Publication of classified government documents by media outlets
I have observed with grave concerns the practice of publishing classified government documents by some media outlets and small-circulation tabloids. This worrisome attitude where media organizations pre-empt the decisions of state authorities to publish committee reports online or elsewhere, without recourse to due diligence, is utterly inappropriate and smacks of unprofessional conduct. In an effort to get off the hooks of legal tussle, a bold disclaimer or a caption of “draft report” accompanies such undertakings.
This practice leaves the public unable to ascertain whether or not such so-called draft reports are authentic. It is time the media outlets understood the journalistic implications of releasing classified or de-classified government documents or reports to the public domain. There is little or no valour in rushing to publish a government document which has not yet been sanctioned for public consumption.
Another issue of concern is the undue pressure put, sometimes, on the presidency to publish committee reports. This to say the least is unacceptable. It is important to allow the president adequate time and space to carefully study any report in order to take judicious actions thereon. I fully support the legitimate demands for accountability and transparency but certainly not through unorthodox means. I am of the view that demands for accountability must be genuine and within the confines of the law and good governance practice.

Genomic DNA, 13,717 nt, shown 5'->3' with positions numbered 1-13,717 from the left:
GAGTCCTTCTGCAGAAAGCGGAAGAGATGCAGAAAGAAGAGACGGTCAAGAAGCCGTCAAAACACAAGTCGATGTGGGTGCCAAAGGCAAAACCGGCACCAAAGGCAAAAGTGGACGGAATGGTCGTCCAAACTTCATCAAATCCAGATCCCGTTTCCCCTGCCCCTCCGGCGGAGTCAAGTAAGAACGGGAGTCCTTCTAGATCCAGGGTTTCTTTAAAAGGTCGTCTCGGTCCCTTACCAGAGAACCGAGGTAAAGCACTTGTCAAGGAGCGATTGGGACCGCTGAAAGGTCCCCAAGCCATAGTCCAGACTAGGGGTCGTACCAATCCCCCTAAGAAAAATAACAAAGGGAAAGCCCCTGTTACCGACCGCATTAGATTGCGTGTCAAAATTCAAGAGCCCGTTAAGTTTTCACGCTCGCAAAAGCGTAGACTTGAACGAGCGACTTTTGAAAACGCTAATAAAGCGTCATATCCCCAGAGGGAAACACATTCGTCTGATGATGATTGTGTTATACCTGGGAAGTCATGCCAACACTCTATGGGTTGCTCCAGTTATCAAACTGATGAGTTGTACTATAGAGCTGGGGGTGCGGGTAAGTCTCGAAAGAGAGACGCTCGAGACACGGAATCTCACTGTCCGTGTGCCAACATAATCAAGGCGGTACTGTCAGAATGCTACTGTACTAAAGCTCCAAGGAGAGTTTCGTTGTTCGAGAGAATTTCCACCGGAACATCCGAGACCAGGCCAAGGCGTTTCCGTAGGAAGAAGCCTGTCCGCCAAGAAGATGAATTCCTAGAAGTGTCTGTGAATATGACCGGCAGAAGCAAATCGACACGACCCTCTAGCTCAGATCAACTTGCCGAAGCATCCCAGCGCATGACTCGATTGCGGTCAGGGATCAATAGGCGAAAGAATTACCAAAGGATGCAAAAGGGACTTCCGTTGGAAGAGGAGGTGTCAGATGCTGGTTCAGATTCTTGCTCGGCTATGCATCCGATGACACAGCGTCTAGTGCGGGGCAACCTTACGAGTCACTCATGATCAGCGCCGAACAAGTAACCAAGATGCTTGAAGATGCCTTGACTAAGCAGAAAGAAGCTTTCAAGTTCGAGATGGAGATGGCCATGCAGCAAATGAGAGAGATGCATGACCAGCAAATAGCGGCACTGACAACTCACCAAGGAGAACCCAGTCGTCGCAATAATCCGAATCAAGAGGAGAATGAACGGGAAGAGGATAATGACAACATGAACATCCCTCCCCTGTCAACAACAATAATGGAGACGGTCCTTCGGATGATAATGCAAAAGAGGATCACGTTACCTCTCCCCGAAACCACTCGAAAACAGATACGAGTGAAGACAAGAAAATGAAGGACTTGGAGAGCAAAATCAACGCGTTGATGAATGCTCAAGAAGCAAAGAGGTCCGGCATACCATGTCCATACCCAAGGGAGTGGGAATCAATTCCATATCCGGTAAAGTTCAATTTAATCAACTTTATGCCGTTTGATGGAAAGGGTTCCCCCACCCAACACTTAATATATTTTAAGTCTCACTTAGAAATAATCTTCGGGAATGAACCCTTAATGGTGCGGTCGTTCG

I wish to encourage government and particularly the President to take his time to study whatever documents or reports before making any decisions. This is because when he does so in haste and under pressure; it is the very public which puts undue pressure on him today to publish a report, which will turn round to chastise him for any actions taken in haste or blunder. Additionally, it is important for the presidency, ministries and all government agencies and institutions to take modern scientific measures to protect classified documents.
I also encourage the National Media Commission to take immediate steps to educate media outlets on this worrisome scenario of publishing classified government documents.
I further encourage the Legislature together with National Media Commission and media institutions to evolve clear legal guidelines on the whistleblowers bill so as to determine what will, for instance, constitute unlawful communication and theft of government documents. It is essential to learn from recent ongoing global contention on whistleblowing. This will help deepen our democratic cardinals of responsible free press and freedom of expression.
I, however, wish to commend other media houses that have exercised high levels of professionalism by refraining from such publication of classified government documents.
AN ARDENT POLICY OBSERVER
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